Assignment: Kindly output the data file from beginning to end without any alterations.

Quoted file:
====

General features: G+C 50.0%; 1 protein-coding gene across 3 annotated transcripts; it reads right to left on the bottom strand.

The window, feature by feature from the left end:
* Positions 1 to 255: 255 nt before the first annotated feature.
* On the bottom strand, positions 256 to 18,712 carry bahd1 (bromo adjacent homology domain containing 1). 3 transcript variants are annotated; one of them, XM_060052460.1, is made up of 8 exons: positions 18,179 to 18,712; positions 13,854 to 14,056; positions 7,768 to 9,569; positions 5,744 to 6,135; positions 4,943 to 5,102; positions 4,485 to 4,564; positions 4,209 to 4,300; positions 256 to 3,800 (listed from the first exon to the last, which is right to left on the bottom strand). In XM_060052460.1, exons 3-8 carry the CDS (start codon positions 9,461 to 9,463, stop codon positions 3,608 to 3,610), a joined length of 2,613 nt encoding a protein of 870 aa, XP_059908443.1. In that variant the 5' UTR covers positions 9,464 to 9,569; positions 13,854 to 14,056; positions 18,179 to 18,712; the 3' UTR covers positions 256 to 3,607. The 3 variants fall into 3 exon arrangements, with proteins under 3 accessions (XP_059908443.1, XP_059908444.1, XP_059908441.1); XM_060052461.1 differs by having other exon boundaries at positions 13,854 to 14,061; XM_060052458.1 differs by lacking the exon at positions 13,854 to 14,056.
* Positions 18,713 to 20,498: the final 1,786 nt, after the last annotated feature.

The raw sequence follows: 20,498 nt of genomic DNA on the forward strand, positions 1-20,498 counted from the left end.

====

General features: G+C 50.0%; 1 protein-coding gene across 3 annotated transcripts; it reads right to left on the bottom strand.

The window, feature by feature from the left end:
* Positions 1 to 255: 255 nt before the first annotated feature.
* On the bottom strand, positions 256 to 18,712 carry bahd1 (bromo adjacent homology domain containing 1). 3 transcript variants are annotated; one of them, XM_060052460.1, is made up of 8 exons: positions 18,179 to 18,712; positions 13,854 to 14,056; positions 7,768 to 9,569; positions 5,744 to 6,135; positions 4,943 to 5,102; positions 4,485 to 4,564; positions 4,209 to 4,300; positions 256 to 3,800 (listed from the first exon to the last, which is right to left on the bottom strand). In XM_060052460.1, exons 3-8 carry the CDS (start codon positions 9,461 to 9,463, stop codon positions 3,608 to 3,610), a joined length of 2,613 nt encoding a protein of 870 aa, XP_059908443.1. In that variant the 5' UTR covers positions 9,464 to 9,569; positions 13,854 to 14,056; positions 18,179 to 18,712; the 3' UTR covers positions 256 to 3,607. The 3 variants fall into 3 exon arrangements, with proteins under 3 accessions (XP_059908443.1, XP_059908444.1, XP_059908441.1); XM_060052461.1 differs by having other exon boundaries at positions 13,854 to 14,061; XM_060052458.1 differs by lacking the exon at positions 13,854 to 14,056.
* Positions 18,713 to 20,498: the final 1,786 nt, after the last annotated feature.

The raw sequence follows: 20,498 nt of genomic DNA on the forward strand, positions 1-20,498 counted from the left end.